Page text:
Singing Animals Reveal Forest Facts

Ecologists propose using animal song to measure forest health.
Singing Animals Reveal
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 Zuzana Burivalova/The Nature Conservancy. 

Gabriel Popkin, Contributor

(Inside Science) -- Every birder knows that dawn and dusk are prime time to hear an avian orchestra. Ecologists have now found that animals’ morning and evening choruses are more than just pretty music; they also contain important information about the forests that animals live in.

The finding contributes to the small but growing field of ecoacoustics or soundscape ecology, in which scientists use sound to study species living in an area. Traditionally, ecologists have gathered data either in person or through technology such as automatic cameras. But such methods can be slow and laborious, and are limited to a person or device’s sight line. One audio recorder, by contrast, can gather sound from up to several hundred meters in all directions at once, and detect hard-to-spot creatures. “You can hear what you can’t see,” said Bryan Pijanowski, an ecologist at Purdue University in West Lafayette, Indiana.

Using techniques developed by French mathematician Joseph Fourier in the 1820s, ecologists can separate a soundscape recording into the individual pitches produced by different animals and translate it into information, including which species are singing and the total number of species captured. “The information that you gain using acoustics is incredible,” said Almo Farina, an ecologist at Urbino University in Italy and president of the International Society of Ecoacoustics.

Ecologist Zuzana Burivalova of Princeton University in New Jersey wanted to see if acoustics could be used to measure not just species but the overall state of a forest. So she teamed up with the Nature Conservancy, a large U.S.-based environmental group, which was helping communities in Papua New Guinea grow gardens and cacao plantations while setting aside areas for hunting and gathering and forest conservation. Conservancy staff had been working in the mountainous region in the country’s north for more than a decade, but had no systematic way to measure how their project was affecting the area’s biodiversity. The area is miles from the nearest road, and known for rare, charismatic species such as cassowaries -- large, flightless birds that can reach up to six feet tall -- and colorful birds-of-paradise that often sport oddly shaped ornamental feathers.

Burivalova and her colleagues strapped sound recorders to trees at 34 sites scattered across an 80-square-kilometer area. They recorded for an average of 38 hours at each site, during periods of low wind and rain. Some sites were deep in the rainforest. Others were close to gardens, villages or plantations, where the forest had been disturbed, and where the scientists hypothesized that some species would likely be missing.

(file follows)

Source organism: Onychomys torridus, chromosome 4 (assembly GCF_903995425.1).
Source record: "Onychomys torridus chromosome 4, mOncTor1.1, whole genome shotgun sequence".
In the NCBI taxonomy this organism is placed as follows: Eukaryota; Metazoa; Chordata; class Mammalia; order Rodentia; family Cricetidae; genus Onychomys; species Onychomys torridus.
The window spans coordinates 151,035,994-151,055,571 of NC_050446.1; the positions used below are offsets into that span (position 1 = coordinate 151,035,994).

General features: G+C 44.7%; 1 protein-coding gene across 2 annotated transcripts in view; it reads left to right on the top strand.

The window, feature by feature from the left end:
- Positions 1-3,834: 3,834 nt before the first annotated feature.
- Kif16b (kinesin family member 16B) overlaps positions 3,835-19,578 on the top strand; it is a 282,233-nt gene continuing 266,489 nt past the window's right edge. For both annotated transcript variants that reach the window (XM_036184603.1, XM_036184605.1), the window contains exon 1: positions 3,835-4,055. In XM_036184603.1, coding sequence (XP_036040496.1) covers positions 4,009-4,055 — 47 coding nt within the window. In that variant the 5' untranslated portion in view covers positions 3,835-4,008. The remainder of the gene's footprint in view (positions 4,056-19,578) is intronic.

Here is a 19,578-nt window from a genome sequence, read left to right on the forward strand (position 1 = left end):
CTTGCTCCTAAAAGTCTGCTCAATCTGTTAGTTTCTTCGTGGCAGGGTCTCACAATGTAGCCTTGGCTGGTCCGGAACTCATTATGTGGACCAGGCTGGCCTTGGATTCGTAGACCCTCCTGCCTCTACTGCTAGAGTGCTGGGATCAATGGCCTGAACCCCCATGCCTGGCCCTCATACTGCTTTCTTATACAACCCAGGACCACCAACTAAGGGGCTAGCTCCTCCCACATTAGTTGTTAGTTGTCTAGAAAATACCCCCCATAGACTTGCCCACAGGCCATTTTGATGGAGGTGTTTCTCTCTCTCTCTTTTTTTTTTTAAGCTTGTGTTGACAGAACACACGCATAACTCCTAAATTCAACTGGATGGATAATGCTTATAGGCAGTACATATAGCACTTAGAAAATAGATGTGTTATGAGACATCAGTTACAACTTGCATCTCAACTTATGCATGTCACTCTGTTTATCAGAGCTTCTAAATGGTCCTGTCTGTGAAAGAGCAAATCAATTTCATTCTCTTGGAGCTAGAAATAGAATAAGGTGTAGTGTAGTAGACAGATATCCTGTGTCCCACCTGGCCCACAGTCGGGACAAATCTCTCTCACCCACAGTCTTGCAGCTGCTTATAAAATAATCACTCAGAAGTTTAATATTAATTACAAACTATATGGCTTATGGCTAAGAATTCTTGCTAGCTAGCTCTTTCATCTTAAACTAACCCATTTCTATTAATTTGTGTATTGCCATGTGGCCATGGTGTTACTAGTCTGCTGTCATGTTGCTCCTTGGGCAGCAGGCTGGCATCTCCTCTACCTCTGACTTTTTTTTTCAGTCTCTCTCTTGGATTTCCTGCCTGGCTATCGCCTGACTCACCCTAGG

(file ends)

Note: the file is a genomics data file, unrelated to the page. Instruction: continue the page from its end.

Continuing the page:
The researchers then analyzed their recordings with software that used Fourier’s technique to separate out individual pitches. They found that “soundscape saturation” -- a measure of how many total pitches were present -- varied depending on when and where a recording was taken. Specifically, at dawn and dusk -- the times when the most animals are singing -- recordings near disturbed areas such as gardens and plantations contained considerably fewer pitches than in areas with intact forest. Their results suggest that even low-impact food production can reduce biodiversity and should be separated from conservation areas, the authors write in the journal Conservation Biology.

“I was surprised at how well the soundscape saturation could actually reflect even small changes,” Burivalova said. “I wasn’t expecting that it would even work.”

The study “is done very, very well,” said Pijanowski, who has used a metric similar to soundscape saturation in his own research. “They’ve got a very nice, convincing argument.”

“The approach is interesting and stimulating,” said Farina, but he cautioned that sound recordings don’t detect all animals in a forest equally. “It’s not easy to use ecoacoustics like a proxy for biodiversity,” he said. “There are many animals that are not vocal. … With birds, there are species that are singing a lot, and others that are more silent.” He suspects that soundscape saturation may better measure biodiversity among insects, bats and frogs, which tend to sing in narrow ranges, than among birds, whose songs often go up and down quite a bit in pitch.

Burivalova agreed that “no single method in ecology can measure all species,” but noted that “with soundscapes you get a couple of big groups, like birds, insects and amphibians.” She is now testing the method in Indonesia, where in addition to smaller creatures, orangutans and other noisy mammals abound; early data seem to bolster the Papua New Guinea results.

She thinks her team’s findings, combined with increasingly affordable recording technology, could help detect when forests are damaged but not clear-cut. This challenge has vexed conservationists for years, since the damage can happen in remote areas and is hard to measure with satellite images, according to Burivalova.

“Our big overall goal is to be able to measure more objectively and cheaper and faster the degradation of tropical forests,” she said.

Author Bio & Story Archive

Gabriel Popkin is a Washington, D.C.-area science writer who writes mainly about physics, ecology and environment.